Manipur’s TRAU FC enjoyed reasonable success last season when the threat of Coronavirus brought the league to a halt. Now they too are packed with local footballers though a few experienced outsiders have been added to strengthen the side. Footballers like Abhishek Das or Bidyasagar Singh have come from Bengal and have the experience of playing pressure games. There is Krishnananda Singh, Chanso Horam, and Seiminmang Manchong too, who have done well in the recent past.
Among TRAU’s foreign recruits, it would be interesting to watch the progress of Komron Tursunov. The Tajikistan striker was part of Mohun Bagan’s I-League squad last season with moderate success. Though he was no match to Joseba Betia or Baba Diawara, he had been a regular member of his national team for the last couple of years.
TRAU’s Brazilian central defender Helder Ribeiro is a towering figure at six feet three inches. At 32, he is like a true journeyman, who spent three seasons in the famous Sao Paulo club before turning to Asia. In west Asia, he had played for several clubs though without much success. He is new in TRAU, but didn’t get too many opportunities in Al-Shabbab, where he spent his last three years.
In contrast, Neroca FC of Manipur have at least one foreign recruit with a formidable reputation. Nathaniel Garcia, who shifted base from Gokulam FC to Neroca in the current season, has already made a name back in his native land Trinidad and Tobago. He was good enough to make the under-22 national team and then graduated to the senior side. In 2018, he donned the national colours five times. There is another Garcia in Neroca, his first name being Jude. The attacking midfielder also comes from Trinidad and Tobago.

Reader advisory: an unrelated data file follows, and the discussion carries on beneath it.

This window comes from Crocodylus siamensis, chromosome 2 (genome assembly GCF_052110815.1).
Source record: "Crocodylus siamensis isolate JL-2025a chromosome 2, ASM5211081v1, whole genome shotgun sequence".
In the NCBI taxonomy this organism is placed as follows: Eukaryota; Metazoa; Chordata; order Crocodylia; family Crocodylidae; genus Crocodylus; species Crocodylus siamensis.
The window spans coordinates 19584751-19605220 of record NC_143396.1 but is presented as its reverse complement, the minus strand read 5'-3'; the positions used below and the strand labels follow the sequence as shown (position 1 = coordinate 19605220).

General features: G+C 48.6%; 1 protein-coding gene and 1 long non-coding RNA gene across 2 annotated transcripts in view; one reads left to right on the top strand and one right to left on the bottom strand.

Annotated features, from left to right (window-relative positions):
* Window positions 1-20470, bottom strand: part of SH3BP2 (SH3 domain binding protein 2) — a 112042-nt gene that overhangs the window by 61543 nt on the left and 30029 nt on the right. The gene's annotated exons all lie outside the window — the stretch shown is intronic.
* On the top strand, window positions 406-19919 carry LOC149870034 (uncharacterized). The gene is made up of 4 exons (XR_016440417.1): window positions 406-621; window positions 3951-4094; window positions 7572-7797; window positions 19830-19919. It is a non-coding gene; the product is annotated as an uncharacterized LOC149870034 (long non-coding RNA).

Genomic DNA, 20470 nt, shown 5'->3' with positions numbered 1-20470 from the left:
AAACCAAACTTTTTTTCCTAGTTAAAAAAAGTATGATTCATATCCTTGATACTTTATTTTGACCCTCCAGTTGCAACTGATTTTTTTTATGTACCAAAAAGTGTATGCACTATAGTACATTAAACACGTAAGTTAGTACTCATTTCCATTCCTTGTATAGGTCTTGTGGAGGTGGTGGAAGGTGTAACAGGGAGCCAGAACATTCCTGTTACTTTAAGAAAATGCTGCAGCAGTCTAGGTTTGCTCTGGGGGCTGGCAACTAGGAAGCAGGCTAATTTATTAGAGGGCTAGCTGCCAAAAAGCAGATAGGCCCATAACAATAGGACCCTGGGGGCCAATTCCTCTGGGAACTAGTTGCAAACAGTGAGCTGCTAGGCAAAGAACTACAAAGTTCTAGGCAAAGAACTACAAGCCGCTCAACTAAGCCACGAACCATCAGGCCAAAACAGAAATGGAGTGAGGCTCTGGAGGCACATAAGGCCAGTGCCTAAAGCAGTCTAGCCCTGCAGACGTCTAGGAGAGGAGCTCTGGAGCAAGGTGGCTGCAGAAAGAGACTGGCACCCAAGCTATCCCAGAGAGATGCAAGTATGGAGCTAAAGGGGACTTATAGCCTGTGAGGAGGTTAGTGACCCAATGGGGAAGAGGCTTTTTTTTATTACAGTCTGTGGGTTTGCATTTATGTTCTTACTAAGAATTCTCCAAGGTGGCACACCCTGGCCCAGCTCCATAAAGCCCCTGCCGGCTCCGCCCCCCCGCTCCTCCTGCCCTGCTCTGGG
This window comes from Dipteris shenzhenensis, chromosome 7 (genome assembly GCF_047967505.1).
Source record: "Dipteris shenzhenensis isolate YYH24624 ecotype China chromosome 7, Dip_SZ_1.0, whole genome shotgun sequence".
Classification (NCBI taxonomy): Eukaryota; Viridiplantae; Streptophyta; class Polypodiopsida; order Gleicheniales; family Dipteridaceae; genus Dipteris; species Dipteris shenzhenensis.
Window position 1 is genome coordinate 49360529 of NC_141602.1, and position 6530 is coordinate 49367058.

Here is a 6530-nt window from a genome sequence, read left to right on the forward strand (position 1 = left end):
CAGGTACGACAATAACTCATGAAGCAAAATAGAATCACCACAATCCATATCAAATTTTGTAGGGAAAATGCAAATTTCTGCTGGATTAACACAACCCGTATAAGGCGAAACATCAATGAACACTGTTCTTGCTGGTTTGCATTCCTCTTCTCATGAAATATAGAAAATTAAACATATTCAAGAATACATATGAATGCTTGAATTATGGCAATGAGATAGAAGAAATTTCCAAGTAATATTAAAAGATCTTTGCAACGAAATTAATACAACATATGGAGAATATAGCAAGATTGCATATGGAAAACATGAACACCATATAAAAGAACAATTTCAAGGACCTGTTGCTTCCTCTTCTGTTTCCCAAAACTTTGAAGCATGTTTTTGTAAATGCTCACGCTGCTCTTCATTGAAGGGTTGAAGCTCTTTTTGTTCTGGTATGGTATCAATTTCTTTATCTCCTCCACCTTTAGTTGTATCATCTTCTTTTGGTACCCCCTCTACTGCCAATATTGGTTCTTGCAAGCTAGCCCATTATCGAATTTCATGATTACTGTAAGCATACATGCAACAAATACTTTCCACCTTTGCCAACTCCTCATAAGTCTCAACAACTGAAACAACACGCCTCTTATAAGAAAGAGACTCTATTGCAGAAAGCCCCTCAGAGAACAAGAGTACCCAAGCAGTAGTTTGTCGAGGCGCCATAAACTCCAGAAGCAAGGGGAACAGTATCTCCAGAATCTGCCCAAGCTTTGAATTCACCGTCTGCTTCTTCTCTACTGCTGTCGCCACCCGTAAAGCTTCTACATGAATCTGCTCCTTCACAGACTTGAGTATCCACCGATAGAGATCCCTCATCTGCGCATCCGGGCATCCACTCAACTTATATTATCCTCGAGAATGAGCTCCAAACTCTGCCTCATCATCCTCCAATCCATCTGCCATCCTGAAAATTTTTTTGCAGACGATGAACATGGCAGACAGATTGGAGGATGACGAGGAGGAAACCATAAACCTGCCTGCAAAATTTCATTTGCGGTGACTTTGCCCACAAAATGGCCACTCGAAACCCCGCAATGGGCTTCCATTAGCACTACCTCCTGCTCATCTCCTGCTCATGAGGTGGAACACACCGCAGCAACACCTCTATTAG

Kolkata had been a happy hunting ground for Neroca’s Liberian central defender Varney Kallon. Last season he was with Peerless FC, who made history by winning the senior division league in the city (CFL). Apart from PK Banerjee’s Eastern Railway in 1958, no other team could pip the three Kolkata giants for the local league title since Independence.
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Footballers from the north east part of the country had been doing well at the national level for many years now. Starting from Kiran Khongsai and Gunabir Singh, players like Bhaichung Bhutia or Renedy Singh became household names in the 1990s. But they all had to leave their native states to ply the trade as the region hardly had any professional club capable of competing at the top level. Aizawl FC, TRAU FC or Neroca FC have managed to change that.
There were others too like Shillong Lajong, United Sikkim, Rangdajied United or Royal Wahingdoh, who made some impact for a brief period before running out of steam. Aizawl FC, TRAU or Neroca should be credited for trying to stay afloat despite discouraging changes in the pattern of Indian domestic football. Thanks to them, a host of local boys from the north east could be present in Kolkata to showcase their talents in this pandemic time.